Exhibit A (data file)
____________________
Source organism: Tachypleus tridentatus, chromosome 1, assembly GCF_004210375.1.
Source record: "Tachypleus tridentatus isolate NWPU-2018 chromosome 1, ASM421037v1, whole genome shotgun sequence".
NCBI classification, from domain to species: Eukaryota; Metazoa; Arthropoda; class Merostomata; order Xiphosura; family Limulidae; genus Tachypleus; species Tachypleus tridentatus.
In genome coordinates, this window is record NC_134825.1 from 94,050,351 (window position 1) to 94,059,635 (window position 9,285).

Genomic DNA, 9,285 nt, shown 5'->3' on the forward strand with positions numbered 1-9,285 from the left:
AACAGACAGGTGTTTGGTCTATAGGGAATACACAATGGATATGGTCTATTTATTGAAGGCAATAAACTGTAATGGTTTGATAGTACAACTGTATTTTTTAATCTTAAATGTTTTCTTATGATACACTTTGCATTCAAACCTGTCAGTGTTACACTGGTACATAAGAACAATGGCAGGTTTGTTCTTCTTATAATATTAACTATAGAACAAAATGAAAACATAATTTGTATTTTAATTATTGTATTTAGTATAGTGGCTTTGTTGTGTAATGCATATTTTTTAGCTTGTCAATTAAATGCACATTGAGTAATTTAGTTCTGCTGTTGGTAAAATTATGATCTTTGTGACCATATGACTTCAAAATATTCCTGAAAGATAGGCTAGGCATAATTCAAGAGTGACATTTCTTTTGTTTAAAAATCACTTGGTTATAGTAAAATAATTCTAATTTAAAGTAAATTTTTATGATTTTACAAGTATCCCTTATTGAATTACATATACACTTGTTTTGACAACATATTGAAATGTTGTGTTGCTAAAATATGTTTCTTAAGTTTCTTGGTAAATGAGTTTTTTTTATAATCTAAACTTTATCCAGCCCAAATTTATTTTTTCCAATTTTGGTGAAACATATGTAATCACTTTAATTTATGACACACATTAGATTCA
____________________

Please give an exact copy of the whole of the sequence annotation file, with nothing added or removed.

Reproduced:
Source organism: Tachypleus tridentatus, chromosome 1, assembly GCF_004210375.1.
Source record: "Tachypleus tridentatus isolate NWPU-2018 chromosome 1, ASM421037v1, whole genome shotgun sequence".
NCBI classification, from domain to species: Eukaryota; Metazoa; Arthropoda; class Merostomata; order Xiphosura; family Limulidae; genus Tachypleus; species Tachypleus tridentatus.
In genome coordinates, this window is record NC_134825.1 from 94,050,351 (window position 1) to 94,059,635 (window position 9,285).

Genomic DNA, 9,285 nt, shown 5'->3' on the forward strand with positions numbered 1-9,285 from the left:
AACAGACAGGTGTTTGGTCTATAGGGAATACACAATGGATATGGTCTATTTATTGAAGGCAATAAACTGTAATGGTTTGATAGTACAACTGTATTTTTTAATCTTAAATGTTTTCTTATGATACACTTTGCATTCAAACCTGTCAGTGTTACACTGGTACATAAGAACAATGGCAGGTTTGTTCTTCTTATAATATTAACTATAGAACAAAATGAAAACATAATTTGTATTTTAATTATTGTATTTAGTATAGTGGCTTTGTTGTGTAATGCATATTTTTTAGCTTGTCAATTAAATGCACATTGAGTAATTTAGTTCTGCTGTTGGTAAAATTATGATCTTTGTGACCATATGACTTCAAAATATTCCTGAAAGATAGGCTAGGCATAATTCAAGAGTGACATTTCTTTTGTTTAAAAATCACTTGGTTATAGTAAAATAATTCTAATTTAAAGTAAATTTTTATGATTTTACAAGTATCCCTTATTGAATTACATATACACTTGTTTTGACAACATATTGAAATGTTGTGTTGCTAAAATATGTTTCTTAAGTTTCTTGGTAAATGAGTTTTTTTTATAATCTAAACTTTATCCAGCCCAAATTTATTTTTTCCAATTTTGGTGAAACATATGTAATCACTTTAATTTATGACACACATTAGATTCA